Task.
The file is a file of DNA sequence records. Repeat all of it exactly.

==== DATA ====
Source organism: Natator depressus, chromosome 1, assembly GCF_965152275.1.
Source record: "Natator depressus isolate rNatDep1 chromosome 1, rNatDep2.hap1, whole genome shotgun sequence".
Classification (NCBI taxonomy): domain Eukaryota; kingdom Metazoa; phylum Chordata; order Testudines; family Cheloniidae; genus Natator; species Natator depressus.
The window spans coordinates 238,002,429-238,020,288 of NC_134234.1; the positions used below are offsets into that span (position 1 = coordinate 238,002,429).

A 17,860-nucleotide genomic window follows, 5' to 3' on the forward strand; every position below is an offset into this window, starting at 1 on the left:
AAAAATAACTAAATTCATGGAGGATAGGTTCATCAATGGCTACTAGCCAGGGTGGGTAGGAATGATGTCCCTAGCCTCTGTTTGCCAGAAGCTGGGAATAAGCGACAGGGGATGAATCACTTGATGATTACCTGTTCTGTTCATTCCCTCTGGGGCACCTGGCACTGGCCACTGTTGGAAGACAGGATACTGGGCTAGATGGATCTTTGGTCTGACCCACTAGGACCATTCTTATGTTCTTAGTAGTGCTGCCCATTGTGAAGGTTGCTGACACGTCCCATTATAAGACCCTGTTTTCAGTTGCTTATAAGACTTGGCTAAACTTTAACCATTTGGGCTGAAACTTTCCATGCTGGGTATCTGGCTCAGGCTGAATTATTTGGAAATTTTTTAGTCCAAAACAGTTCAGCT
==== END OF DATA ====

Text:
Source organism: Natator depressus, chromosome 1, assembly GCF_965152275.1.
Source record: "Natator depressus isolate rNatDep1 chromosome 1, rNatDep2.hap1, whole genome shotgun sequence".
Classification (NCBI taxonomy): domain Eukaryota; kingdom Metazoa; phylum Chordata; order Testudines; family Cheloniidae; genus Natator; species Natator depressus.
The window spans coordinates 238,002,429-238,020,288 of NC_134234.1; the positions used below are offsets into that span (position 1 = coordinate 238,002,429).

A 17,860-nucleotide genomic window follows, 5' to 3' on the forward strand; every position below is an offset into this window, starting at 1 on the left:
AAAAATAACTAAATTCATGGAGGATAGGTTCATCAATGGCTACTAGCCAGGGTGGGTAGGAATGATGTCCCTAGCCTCTGTTTGCCAGAAGCTGGGAATAAGCGACAGGGGATGAATCACTTGATGATTACCTGTTCTGTTCATTCCCTCTGGGGCACCTGGCACTGGCCACTGTTGGAAGACAGGATACTGGGCTAGATGGATCTTTGGTCTGACCCACTAGGACCATTCTTATGTTCTTAGTAGTGCTGCCCATTGTGAAGGTTGCTGACACGTCCCATTATAAGACCCTGTTTTCAGTTGCTTATAAGACTTGGCTAAACTTTAACCATTTGGGCTGAAACTTTCCATGCTGGGTATCTGGCTCAGGCTGAATTATTTGGAAATTTTTTAGTCCAAAACAGTTCAGCT